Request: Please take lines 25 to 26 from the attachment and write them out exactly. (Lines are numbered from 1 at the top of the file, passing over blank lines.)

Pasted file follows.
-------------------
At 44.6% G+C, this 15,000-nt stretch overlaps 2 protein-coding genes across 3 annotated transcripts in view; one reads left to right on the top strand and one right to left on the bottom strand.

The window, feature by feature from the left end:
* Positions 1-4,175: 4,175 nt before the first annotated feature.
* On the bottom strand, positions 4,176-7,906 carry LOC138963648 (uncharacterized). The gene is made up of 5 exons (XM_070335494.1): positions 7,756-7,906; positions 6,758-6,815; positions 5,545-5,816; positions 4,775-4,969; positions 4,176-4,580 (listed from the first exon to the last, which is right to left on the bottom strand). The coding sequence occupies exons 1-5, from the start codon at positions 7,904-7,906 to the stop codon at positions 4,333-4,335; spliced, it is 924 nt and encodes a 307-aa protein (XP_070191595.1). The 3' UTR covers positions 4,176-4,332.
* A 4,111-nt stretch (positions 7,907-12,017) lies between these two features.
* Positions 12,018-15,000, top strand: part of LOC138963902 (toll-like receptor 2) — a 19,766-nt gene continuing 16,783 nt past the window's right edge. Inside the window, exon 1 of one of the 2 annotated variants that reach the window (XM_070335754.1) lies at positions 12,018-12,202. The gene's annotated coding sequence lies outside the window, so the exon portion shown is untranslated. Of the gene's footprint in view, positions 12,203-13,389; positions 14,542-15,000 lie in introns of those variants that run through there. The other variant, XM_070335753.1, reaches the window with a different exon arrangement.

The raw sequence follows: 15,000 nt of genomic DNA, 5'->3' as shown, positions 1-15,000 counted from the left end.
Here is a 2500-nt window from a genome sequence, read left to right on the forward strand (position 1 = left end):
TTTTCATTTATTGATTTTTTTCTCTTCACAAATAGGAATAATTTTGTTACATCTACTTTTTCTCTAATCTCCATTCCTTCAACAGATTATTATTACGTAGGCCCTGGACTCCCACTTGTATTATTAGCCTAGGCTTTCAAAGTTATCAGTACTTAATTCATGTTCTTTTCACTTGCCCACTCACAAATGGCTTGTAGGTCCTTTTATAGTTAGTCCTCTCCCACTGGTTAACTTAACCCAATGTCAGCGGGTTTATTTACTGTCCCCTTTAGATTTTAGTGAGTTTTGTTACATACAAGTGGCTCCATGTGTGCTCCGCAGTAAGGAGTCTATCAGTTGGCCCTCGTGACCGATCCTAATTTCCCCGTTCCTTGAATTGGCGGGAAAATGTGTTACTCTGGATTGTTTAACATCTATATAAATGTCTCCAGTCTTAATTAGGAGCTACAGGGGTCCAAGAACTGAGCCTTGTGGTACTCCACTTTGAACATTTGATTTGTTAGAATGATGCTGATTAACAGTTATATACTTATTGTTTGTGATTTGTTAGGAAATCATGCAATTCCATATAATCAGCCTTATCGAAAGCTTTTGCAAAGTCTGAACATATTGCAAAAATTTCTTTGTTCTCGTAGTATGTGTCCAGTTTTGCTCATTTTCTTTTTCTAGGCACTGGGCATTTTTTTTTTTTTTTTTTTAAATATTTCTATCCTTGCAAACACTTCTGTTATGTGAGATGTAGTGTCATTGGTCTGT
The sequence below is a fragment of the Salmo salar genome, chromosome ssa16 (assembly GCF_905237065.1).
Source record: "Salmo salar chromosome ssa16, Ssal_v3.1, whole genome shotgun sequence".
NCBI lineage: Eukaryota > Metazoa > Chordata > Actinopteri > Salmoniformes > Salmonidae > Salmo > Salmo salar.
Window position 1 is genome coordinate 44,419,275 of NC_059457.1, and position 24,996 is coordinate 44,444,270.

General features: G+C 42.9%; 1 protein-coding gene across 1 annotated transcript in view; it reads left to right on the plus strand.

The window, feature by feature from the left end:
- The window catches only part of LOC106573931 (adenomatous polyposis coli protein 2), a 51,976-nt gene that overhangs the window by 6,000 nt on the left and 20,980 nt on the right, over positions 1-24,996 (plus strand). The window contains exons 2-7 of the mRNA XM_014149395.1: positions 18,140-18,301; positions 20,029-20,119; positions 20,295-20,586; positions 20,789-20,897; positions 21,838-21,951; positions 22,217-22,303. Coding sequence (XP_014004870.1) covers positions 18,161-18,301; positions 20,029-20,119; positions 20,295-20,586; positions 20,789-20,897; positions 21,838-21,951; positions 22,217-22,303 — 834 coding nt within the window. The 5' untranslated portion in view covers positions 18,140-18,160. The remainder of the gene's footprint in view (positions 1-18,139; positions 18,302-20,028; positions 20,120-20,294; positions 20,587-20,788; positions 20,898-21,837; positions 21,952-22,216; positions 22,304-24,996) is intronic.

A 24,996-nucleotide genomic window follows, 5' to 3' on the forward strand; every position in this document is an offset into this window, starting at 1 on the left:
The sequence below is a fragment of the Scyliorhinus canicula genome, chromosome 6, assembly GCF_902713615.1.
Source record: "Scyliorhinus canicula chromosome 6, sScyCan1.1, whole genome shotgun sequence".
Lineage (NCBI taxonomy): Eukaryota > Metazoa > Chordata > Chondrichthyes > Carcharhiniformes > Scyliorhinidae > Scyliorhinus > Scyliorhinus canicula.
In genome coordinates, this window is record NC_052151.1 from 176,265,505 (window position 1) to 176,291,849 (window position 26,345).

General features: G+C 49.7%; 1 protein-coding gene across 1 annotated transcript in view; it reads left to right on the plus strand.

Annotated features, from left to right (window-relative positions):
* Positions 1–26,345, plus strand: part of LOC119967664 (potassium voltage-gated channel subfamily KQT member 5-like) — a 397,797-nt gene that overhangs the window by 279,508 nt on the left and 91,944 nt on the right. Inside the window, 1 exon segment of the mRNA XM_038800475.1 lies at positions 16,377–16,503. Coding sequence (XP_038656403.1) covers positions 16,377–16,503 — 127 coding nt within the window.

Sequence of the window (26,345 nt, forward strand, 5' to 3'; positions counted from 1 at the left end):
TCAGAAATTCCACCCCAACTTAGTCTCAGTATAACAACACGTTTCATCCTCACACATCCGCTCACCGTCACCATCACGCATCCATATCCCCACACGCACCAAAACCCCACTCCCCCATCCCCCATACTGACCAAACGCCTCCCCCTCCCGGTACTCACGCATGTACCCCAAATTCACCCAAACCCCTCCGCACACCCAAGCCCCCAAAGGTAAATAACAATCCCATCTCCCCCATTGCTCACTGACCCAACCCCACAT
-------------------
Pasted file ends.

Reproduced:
Sequence of the window (26,345 nt, forward strand, 5' to 3'; positions counted from 1 at the left end):
TCAGAAATTCCACCCCAACTTAGTCTCAGTATAACAACACGTTTCATCCTCACACATCCGCTCACCGTCACCATCACGCATCCATATCCCCACACGCACCAAAACCCCACTCCCCCATCCCCCATACTGACCAAACGCCTCCCCCTCCCGGTACTCACGCATGTACCCCAAATTCACCCAAACCCCTCCGCACACCCAAGCCCCCAAAGGTAAATAACAATCCCATCTCCCCCATTGCTCACTGACCCAACCCCACAT